Release date: Sept. 26, 2014
Directed by: Antoine Fuqua
Written by: Richard Wenk
Starring: Denzel Washington, Chloe Grace-Moretz, Martin Csokas, and Melissa Leo
You may or may not remember “The Equalizer” as a TV series in the 80s. Don’t worry, it’s not required viewing to follow or enjoy the hyper-violent and entertaining theatrical remake that reunites Denzel Washington with the director that helped him to snag his first Academy Award for Best Actor, Antoine Fuqua (“Training Day”).
Denzel plays Robert McCall. At first, “Bob”, the name he goes by at his humble job at Home Depot, seems like a pretty normal guy. When he’s not working, he spends time at the local diner, drinking coffee and reading books, most of which are thematically similar to Robert’s former life and the life he is about to embark on. What is that life? Good question. We never really learn for sure. We know it involved government work, that he worked in secret, he was very good at it, and that it ended badly. He’s basically like a superhero without the cape and mask.
Robert’s quiet life comes to a crashing halt when he finds out a teen prostitute, played by Chloe Grace Moretz, has been roughed up and hospitalized by her Russian gangster pimp bosses. This is a girl that Robert has come to enjoy talking to during their brief encounters, so after seeing her in the ICU, decides he has to be the one to put and end to these Russian baddies. Otherwise, who is going to stand up for girls like this who can’t stand up for themselves. His rampage gets the attention of the higher up Russian bad guy gangsters and he finds himself marked for death. But Robert isn’t going out without a fight and/or taking out all these bad guys with him.
This is a movie that could have been made a hundred times in the last thirty years with either Sylvester Stallone, Jean Claude Van Damme or more recently, someone like Liam Neeson in the starring role. This flick earns its R rating with over the top bone crushing violence. It never feels all that fresh or original, but it manages to be engaging and entertaining nonetheless. The bad guys are over the top and about as cliche as you can get. You’ll know the main baddie, Teddy (Martin Csokas) when you see him. He says very little. He’s covered in scary tattoos. And he beats the hell out of anyone who gets in his way of finding Robert. He comes off a little too over the top at times, but it works.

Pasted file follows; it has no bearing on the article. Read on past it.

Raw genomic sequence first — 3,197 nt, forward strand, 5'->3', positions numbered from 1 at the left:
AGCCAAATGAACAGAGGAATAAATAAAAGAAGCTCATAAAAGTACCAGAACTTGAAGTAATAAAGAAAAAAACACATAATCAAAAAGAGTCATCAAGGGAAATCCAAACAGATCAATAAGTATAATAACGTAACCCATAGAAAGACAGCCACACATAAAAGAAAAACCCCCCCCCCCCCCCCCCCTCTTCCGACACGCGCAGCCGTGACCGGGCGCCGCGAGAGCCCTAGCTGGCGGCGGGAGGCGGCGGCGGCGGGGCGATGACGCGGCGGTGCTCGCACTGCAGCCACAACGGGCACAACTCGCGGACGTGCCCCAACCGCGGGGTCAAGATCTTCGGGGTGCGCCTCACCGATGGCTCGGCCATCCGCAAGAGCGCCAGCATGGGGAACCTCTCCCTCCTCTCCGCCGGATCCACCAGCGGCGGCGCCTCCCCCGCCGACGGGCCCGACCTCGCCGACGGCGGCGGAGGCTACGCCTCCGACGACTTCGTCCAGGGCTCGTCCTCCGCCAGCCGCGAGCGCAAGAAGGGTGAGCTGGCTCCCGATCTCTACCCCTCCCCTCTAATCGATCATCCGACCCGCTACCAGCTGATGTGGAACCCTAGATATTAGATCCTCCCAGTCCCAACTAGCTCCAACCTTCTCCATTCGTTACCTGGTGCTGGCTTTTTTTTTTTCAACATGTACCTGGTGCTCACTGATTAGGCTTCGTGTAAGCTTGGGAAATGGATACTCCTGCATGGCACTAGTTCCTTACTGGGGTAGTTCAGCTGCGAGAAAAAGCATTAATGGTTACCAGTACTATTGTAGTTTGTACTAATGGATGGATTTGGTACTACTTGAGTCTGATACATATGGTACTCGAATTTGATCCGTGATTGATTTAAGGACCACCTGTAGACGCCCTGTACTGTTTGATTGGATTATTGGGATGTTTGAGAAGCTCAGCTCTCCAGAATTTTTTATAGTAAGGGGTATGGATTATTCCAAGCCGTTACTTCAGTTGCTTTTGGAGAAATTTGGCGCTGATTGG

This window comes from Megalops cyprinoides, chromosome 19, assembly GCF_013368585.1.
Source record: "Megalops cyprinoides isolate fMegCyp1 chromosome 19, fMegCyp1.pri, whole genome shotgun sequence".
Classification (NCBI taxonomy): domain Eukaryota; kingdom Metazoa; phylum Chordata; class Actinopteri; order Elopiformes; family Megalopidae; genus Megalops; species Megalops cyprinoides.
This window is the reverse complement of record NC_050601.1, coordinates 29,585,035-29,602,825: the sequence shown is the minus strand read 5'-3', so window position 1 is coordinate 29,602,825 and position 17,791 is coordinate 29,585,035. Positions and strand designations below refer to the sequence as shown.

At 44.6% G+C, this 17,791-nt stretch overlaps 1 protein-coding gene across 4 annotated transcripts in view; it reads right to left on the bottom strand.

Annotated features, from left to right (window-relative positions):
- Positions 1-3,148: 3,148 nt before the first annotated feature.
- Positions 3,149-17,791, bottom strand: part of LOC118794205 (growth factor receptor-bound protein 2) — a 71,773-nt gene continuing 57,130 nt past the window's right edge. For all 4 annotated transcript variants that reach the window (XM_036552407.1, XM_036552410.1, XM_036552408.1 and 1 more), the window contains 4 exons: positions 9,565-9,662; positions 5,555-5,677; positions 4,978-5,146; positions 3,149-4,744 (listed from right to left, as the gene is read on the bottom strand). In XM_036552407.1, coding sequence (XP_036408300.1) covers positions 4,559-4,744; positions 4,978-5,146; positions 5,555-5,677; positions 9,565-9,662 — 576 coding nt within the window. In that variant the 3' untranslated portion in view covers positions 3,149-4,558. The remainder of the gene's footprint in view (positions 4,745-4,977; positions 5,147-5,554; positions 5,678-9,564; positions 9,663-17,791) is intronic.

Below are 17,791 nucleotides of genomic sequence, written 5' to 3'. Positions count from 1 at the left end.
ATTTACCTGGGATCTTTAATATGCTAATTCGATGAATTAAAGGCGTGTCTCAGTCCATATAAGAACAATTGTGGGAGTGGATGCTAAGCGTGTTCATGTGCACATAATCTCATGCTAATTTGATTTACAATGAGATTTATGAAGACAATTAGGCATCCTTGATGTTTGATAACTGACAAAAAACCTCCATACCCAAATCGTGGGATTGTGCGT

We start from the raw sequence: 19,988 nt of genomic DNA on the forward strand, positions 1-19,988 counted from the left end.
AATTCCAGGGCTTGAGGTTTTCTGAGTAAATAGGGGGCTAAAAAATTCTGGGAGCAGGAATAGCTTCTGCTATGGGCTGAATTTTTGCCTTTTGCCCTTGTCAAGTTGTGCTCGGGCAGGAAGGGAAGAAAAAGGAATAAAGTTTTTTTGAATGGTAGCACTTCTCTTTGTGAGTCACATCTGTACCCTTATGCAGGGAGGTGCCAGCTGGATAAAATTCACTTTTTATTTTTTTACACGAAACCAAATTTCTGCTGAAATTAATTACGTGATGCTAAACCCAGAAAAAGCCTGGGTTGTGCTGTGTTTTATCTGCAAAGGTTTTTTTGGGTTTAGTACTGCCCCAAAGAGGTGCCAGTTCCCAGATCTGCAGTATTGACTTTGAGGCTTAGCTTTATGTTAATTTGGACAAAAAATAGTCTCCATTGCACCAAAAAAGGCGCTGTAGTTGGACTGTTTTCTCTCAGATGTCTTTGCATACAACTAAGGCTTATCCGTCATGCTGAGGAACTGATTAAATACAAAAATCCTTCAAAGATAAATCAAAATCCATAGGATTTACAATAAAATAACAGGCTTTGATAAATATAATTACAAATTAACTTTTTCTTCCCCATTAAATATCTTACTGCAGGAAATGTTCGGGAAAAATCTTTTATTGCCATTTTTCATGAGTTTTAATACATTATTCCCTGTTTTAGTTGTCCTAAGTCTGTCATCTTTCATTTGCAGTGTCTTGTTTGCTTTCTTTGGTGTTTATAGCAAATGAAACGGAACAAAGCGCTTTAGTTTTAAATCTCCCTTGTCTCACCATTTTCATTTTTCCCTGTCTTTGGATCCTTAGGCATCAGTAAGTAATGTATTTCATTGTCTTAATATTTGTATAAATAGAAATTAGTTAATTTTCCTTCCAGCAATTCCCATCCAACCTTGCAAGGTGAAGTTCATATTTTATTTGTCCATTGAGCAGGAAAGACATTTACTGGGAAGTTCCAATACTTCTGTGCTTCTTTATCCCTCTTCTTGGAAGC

Thankfully, the cast, mainly Washington and Grace-Moretz, make what feels like a very familiar premise very watchable. One could probably argue there isn’t enough of Grace-Moretz in the picture, but Fuqua and company also avoid the trappings of using her solely as a damsel in distress. This is a good thing, because it means more Denzel. At first, you might wonder why Denzel, at his age is still trying to play these types of characters. But keep in mind the TV series from which this is based, also featured an older actor (Edward Woodward) in the titular role. And honestly, Denzel is perfect. He’s calm, he’s cool, and he’s brutal. Sometimes you see the agony the violence causes him. Other times it seems like he enjoys crushing bad guy skulls.
It may be a little silly and over the top at times — there are plenty of slo-mo action sequences, slo-mo walks in the rain, and slo-mo walking away from explosions. But hey — it’s Denzel. He can almost literally make anything worth watching. And while some audience members may have a hard time with the film’s violence, Denzel makes this an enjoyable watch.